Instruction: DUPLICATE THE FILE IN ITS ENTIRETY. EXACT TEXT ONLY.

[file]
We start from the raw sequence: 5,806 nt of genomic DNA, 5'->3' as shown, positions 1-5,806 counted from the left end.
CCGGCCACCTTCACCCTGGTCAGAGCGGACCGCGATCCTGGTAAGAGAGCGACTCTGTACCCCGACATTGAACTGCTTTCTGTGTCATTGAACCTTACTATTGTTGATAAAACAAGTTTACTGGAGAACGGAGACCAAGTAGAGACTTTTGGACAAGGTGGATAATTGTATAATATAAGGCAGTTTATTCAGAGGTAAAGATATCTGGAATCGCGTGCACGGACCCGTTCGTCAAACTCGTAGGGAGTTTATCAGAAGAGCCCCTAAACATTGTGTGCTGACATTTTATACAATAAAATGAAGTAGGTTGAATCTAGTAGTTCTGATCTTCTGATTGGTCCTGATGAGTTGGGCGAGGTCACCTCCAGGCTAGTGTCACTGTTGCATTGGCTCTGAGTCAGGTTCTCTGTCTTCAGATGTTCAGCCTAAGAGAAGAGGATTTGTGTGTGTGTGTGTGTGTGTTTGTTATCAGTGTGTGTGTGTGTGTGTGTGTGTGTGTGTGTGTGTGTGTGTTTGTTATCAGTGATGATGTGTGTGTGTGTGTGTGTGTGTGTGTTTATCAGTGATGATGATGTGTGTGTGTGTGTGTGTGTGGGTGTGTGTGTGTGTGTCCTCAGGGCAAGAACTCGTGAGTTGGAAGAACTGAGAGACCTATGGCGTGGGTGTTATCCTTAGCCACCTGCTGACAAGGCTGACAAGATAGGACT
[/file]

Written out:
We start from the raw sequence: 5,806 nt of genomic DNA, 5'->3' as shown, positions 1-5,806 counted from the left end.
CCGGCCACCTTCACCCTGGTCAGAGCGGACCGCGATCCTGGTAAGAGAGCGACTCTGTACCCCGACATTGAACTGCTTTCTGTGTCATTGAACCTTACTATTGTTGATAAAACAAGTTTACTGGAGAACGGAGACCAAGTAGAGACTTTTGGACAAGGTGGATAATTGTATAATATAAGGCAGTTTATTCAGAGGTAAAGATATCTGGAATCGCGTGCACGGACCCGTTCGTCAAACTCGTAGGGAGTTTATCAGAAGAGCCCCTAAACATTGTGTGCTGACATTTTATACAATAAAATGAAGTAGGTTGAATCTAGTAGTTCTGATCTTCTGATTGGTCCTGATGAGTTGGGCGAGGTCACCTCCAGGCTAGTGTCACTGTTGCATTGGCTCTGAGTCAGGTTCTCTGTCTTCAGATGTTCAGCCTAAGAGAAGAGGATTTGTGTGTGTGTGTGTGTGTGTTTGTTATCAGTGTGTGTGTGTGTGTGTGTGTGTGTGTGTGTGTGTGTGTGTTTGTTATCAGTGATGATGTGTGTGTGTGTGTGTGTGTGTGTGTTTATCAGTGATGATGATGTGTGTGTGTGTGTGTGTGTGGGTGTGTGTGTGTGTGTCCTCAGGGCAAGAACTCGTGAGTTGGAAGAACTGAGAGACCTATGGCGTGGGTGTTATCCTTAGCCACCTGCTGACAAGGCTGACAAGATAGGACT